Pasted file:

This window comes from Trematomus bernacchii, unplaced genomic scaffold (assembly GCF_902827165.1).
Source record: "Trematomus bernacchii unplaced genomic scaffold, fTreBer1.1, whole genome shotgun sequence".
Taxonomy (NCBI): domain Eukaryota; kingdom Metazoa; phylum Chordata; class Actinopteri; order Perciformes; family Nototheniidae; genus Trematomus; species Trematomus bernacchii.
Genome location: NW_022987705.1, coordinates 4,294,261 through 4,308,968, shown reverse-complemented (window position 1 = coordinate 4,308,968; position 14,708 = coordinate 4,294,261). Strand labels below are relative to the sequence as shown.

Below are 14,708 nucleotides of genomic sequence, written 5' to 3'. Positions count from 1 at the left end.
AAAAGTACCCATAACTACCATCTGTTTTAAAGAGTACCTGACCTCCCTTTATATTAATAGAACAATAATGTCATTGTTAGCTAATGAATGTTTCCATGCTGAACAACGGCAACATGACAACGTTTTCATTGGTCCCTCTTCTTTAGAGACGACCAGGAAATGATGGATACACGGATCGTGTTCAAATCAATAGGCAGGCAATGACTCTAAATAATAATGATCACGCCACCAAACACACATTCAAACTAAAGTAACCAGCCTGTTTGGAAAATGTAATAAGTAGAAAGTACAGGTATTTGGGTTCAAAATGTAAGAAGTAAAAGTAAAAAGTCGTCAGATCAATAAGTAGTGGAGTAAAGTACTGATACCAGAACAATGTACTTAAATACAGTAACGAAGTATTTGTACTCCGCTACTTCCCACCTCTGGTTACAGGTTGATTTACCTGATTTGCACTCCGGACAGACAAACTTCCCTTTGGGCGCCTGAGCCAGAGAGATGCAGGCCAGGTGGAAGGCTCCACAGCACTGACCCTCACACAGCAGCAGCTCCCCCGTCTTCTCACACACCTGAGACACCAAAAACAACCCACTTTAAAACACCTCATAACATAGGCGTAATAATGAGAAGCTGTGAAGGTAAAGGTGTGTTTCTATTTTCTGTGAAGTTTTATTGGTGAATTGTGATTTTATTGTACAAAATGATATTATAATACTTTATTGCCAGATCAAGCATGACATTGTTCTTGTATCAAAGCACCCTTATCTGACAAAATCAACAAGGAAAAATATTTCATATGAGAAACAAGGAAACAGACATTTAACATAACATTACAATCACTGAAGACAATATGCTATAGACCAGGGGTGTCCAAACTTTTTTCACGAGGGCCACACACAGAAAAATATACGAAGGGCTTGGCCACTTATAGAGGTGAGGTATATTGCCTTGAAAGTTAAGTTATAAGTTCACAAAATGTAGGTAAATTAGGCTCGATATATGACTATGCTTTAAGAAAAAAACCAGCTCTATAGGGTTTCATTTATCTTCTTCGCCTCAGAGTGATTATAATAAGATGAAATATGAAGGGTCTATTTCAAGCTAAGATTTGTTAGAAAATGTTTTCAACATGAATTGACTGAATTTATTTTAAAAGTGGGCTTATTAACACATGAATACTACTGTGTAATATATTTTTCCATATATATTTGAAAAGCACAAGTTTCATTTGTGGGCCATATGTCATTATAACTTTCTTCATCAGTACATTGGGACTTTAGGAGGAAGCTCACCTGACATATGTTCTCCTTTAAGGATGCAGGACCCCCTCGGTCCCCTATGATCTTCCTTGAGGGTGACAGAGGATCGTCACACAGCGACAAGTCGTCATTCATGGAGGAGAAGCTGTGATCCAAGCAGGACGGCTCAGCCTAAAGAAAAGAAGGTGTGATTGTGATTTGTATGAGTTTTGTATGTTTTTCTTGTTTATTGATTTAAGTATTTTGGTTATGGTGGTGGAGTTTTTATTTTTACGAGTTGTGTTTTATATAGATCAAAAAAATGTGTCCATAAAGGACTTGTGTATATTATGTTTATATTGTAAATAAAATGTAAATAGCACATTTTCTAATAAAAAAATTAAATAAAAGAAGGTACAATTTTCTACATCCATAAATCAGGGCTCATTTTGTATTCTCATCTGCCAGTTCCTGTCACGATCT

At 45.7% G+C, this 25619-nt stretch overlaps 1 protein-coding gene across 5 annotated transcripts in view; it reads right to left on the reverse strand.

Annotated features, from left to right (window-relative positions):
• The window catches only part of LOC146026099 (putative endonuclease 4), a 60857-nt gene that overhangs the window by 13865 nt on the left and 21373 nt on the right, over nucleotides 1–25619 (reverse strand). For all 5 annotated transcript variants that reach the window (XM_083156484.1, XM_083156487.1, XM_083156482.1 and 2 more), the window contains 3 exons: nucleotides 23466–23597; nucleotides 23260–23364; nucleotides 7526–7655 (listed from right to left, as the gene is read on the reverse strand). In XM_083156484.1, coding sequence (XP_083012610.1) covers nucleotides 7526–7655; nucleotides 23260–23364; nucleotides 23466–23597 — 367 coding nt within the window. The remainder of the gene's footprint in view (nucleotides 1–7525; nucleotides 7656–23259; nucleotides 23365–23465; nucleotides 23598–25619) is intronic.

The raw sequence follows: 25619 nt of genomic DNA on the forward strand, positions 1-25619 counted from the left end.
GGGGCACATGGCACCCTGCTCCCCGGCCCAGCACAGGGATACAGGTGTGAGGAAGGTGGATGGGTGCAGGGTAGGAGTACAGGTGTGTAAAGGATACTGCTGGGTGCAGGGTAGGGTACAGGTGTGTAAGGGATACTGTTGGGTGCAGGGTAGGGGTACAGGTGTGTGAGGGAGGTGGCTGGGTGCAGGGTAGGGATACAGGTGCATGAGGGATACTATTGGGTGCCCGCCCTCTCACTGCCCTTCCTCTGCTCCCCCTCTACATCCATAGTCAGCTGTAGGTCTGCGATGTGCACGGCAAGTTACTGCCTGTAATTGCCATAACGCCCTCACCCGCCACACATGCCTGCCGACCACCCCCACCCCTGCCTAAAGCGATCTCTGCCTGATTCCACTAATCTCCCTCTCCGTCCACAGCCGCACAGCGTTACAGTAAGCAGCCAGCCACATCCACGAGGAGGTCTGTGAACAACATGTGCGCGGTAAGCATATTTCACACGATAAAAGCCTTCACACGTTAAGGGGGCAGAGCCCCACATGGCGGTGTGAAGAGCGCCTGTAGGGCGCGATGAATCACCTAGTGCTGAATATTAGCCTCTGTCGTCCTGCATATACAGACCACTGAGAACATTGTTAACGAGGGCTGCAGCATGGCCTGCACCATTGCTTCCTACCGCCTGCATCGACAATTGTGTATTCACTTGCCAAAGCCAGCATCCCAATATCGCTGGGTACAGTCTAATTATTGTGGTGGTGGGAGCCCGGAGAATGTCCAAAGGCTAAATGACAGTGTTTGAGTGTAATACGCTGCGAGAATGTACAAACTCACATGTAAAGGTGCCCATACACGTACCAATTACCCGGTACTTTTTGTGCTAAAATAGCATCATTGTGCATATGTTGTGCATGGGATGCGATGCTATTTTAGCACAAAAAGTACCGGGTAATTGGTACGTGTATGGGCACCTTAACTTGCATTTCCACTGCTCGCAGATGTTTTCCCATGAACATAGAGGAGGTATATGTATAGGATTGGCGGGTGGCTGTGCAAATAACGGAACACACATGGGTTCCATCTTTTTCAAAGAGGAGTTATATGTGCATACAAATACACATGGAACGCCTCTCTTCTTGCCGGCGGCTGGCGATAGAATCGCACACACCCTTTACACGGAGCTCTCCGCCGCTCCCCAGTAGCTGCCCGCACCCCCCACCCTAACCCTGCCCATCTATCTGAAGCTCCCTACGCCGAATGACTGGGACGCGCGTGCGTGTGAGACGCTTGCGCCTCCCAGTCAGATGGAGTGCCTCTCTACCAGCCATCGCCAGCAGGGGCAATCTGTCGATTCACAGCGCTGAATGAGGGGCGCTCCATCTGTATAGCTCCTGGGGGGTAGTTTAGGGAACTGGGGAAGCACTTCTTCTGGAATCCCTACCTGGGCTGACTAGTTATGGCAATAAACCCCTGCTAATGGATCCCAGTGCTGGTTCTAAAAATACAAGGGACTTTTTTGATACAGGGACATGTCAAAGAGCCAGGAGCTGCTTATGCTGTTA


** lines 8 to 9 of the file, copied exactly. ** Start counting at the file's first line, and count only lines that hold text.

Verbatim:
Annotated features, from left to right (window-relative positions):
• The window catches only part of LOC146026099 (putative endonuclease 4), a 60857-nt gene that overhangs the window by 13865 nt on the left and 21373 nt on the right, over nucleotides 1–25619 (reverse strand). For all 5 annotated transcript variants that reach the window (XM_083156484.1, XM_083156487.1, XM_083156482.1 and 2 more), the window contains 3 exons: nucleotides 23466–23597; nucleotides 23260–23364; nucleotides 7526–7655 (listed from right to left, as the gene is read on the reverse strand). In XM_083156484.1, coding sequence (XP_083012610.1) covers nucleotides 7526–7655; nucleotides 23260–23364; nucleotides 23466–23597 — 367 coding nt within the window. The remainder of the gene's footprint in view (nucleotides 1–7525; nucleotides 7656–23259; nucleotides 23365–23465; nucleotides 23598–25619) is intronic.